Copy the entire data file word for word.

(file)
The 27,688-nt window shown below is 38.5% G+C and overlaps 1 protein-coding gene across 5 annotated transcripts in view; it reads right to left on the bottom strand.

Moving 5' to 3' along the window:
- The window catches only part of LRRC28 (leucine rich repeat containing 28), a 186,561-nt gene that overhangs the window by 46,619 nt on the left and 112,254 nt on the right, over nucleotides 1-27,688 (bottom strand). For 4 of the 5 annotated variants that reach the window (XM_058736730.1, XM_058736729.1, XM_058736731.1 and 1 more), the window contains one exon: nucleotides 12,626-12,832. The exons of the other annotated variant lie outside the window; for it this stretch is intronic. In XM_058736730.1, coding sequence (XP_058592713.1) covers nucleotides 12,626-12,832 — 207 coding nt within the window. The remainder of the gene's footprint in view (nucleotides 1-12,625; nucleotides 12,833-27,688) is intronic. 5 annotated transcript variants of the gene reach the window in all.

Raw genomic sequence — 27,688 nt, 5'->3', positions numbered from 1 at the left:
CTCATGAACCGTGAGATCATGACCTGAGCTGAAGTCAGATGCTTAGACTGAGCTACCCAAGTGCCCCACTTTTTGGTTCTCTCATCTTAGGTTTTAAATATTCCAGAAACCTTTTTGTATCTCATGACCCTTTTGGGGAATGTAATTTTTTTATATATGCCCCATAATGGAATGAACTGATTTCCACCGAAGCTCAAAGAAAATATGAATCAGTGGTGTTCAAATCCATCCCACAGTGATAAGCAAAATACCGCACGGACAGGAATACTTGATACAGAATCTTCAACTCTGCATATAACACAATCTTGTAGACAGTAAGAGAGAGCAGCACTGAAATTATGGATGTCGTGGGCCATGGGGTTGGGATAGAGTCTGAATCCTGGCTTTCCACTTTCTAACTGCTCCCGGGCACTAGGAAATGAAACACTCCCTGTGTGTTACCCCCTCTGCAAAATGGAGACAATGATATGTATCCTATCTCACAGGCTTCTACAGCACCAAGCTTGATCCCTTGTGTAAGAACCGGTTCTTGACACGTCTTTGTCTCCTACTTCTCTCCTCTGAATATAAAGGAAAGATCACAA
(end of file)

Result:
The 27,688-nt window shown below is 38.5% G+C and overlaps 1 protein-coding gene across 5 annotated transcripts in view; it reads right to left on the bottom strand.

Moving 5' to 3' along the window:
- The window catches only part of LRRC28 (leucine rich repeat containing 28), a 186,561-nt gene that overhangs the window by 46,619 nt on the left and 112,254 nt on the right, over nucleotides 1-27,688 (bottom strand). For 4 of the 5 annotated variants that reach the window (XM_058736730.1, XM_058736729.1, XM_058736731.1 and 1 more), the window contains one exon: nucleotides 12,626-12,832. The exons of the other annotated variant lie outside the window; for it this stretch is intronic. In XM_058736730.1, coding sequence (XP_058592713.1) covers nucleotides 12,626-12,832 — 207 coding nt within the window. The remainder of the gene's footprint in view (nucleotides 1-12,625; nucleotides 12,833-27,688) is intronic. 5 annotated transcript variants of the gene reach the window in all.

Raw genomic sequence — 27,688 nt, 5'->3', positions numbered from 1 at the left:
CTCATGAACCGTGAGATCATGACCTGAGCTGAAGTCAGATGCTTAGACTGAGCTACCCAAGTGCCCCACTTTTTGGTTCTCTCATCTTAGGTTTTAAATATTCCAGAAACCTTTTTGTATCTCATGACCCTTTTGGGGAATGTAATTTTTTTATATATGCCCCATAATGGAATGAACTGATTTCCACCGAAGCTCAAAGAAAATATGAATCAGTGGTGTTCAAATCCATCCCACAGTGATAAGCAAAATACCGCACGGACAGGAATACTTGATACAGAATCTTCAACTCTGCATATAACACAATCTTGTAGACAGTAAGAGAGAGCAGCACTGAAATTATGGATGTCGTGGGCCATGGGGTTGGGATAGAGTCTGAATCCTGGCTTTCCACTTTCTAACTGCTCCCGGGCACTAGGAAATGAAACACTCCCTGTGTGTTACCCCCTCTGCAAAATGGAGACAATGATATGTATCCTATCTCACAGGCTTCTACAGCACCAAGCTTGATCCCTTGTGTAAGAACCGGTTCTTGACACGTCTTTGTCTCCTACTTCTCTCCTCTGAATATAAAGGAAAGATCACAA